Billionaire Mikhail Prokhorov, leader of the opposition party Civic Program, seems to be willing to come back to politics. This conclusion can be made from his latest policy article, “What Next,” on the websites of the Russian newspaper Vedomosti and his party.
Most of the article’s text focuses on criticism of the Kremlin, with Alexei Navalny being mentioned in just one paragraph. What is more, Prokhorov used a pejorative word, “spoiler,” with respect to the well-known blogger. Yet this seems to be nothing but a response and a challenge to his main liberal-wing rival.
“The first and foremost message of Prokhorov is: his party and he personally are not going to ‘deflate’ but, on the contrary, they are determined to vigorously struggle for power. Moreover, they consider themselves the only true opposition. Another message: in the course of ‘Medvedev’s political reform,’ power switched from the regime of ‘managed democracy’ to that of ‘comfortable competition’ (the new term has every chance to enter the annals of Russian political science) which also has nothing to do with true democracy,” the BBC Russian Service says.
Prokhorov is appealing to the middle class, to those who do not accept the current situation but do not want social upheavals, and he points out that Navalny is not a serious politician.
The BBC notes that Prokhorov has taken this step as timely as he could. Navalny has already proclaimed himself a single opposition leader, while observers compare him with Boris Yeltsin and Lech Walesa. The question is which of them stands more chances to lead the oppositional electorate.
The Day requested some Russian political scientists to comment on Prokhorov’s article and his chances to really compete with the authorities.
“THIS IS AN ATTEMPT OF SORTS TO DISPERSE THE PROTEST ELECTORATE AGAIN”
Roman DOBROKHOTOV, chairman, democratic movement “We”:
“This article appeared at the moment when Navalny said after the much-hyped Moscow mayoral elections that the first genuine political force had emerged, that he was joining this party and preparing people for a ‘long run.’ Prokhorov, who vanished right after the presidential elections and shunned any high-profile events, has suddenly ‘surfaced’ now to share his idea of competition and political struggle. Prokhorov seems to have been requested to let us hear from him again. Therefore, no matter how nice his theoretical reasoning may sound, in reality it is an attempt of sorts to disperse the protest electorate again. This is an attempt to rob Navalny of some of the more moderate voters.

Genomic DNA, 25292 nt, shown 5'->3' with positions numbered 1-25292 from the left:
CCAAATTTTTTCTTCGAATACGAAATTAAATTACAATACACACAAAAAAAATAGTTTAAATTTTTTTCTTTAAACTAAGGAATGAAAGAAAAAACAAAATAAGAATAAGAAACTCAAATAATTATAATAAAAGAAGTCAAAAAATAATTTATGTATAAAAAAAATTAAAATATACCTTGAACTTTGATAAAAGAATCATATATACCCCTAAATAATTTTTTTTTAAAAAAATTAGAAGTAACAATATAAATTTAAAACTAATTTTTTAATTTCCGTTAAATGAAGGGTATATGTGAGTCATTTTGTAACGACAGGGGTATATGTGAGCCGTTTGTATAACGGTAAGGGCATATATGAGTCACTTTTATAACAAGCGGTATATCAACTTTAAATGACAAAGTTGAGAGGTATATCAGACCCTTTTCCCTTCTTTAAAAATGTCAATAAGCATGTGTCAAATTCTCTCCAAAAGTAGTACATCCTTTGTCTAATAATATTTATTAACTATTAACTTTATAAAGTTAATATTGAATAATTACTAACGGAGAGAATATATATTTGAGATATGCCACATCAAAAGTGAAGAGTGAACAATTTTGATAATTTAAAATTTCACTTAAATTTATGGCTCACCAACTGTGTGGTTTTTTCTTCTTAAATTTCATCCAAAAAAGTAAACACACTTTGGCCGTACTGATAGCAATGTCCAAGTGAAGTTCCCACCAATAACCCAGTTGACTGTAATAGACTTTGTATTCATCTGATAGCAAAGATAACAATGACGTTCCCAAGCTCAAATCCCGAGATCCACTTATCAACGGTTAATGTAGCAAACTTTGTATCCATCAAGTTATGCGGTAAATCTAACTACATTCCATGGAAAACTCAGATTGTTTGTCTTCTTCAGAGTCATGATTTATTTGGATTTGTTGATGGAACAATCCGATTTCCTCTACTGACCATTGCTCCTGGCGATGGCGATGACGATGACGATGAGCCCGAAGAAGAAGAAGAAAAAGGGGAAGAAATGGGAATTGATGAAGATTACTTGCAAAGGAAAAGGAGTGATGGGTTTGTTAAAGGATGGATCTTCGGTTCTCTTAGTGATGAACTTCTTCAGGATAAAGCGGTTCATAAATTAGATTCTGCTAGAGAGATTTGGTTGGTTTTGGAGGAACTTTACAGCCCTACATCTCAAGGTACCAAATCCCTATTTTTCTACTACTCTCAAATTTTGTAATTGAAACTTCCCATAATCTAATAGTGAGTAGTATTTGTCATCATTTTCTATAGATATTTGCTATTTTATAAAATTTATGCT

“But this can of course be a mere coincidence, and Prokhorov has really decided to put forward his proposals. Whatever the case, none of my opposition friends consider him a real political force. So I don’t think he will make a political guru who will raise an opposition wave and that his proposals will be heeded.
“When one speaks of competition but calls a key rival, Putin, a ‘spoiler,’ he either inadequately assesses the political situation or does not know whom the basic oppositional electorate is supporting now. Prokhorov is either an odd and naive man devoid of good advisors or one that is unable to fathom the situation. Yet I think that Prokhorov is very well aware of this, but still he is not a ‘spoiler.’
“Prokhorov is exclusively viewed as a sparring partner, even though many people voted for him in the presidential elections by the principle ‘Vote for anybody but Putin!’ I myself also voted for Prokhorov because the goal was that Putin should poll as few votes as possible. Just look at the way Prokhorov behaved during the campaign – he never said a bad word about Putin. But when he announced that he would form an opposition party and go in for politics, he vanished somewhere without doing anything. It would not have cost him, one of Russia’s richest people, to form a powerful party and become a real rival for the authorities. But if he failed to so in such a long period of time, we can’t possibly take seriously his words about competition. We should judge him by his deeds, not words.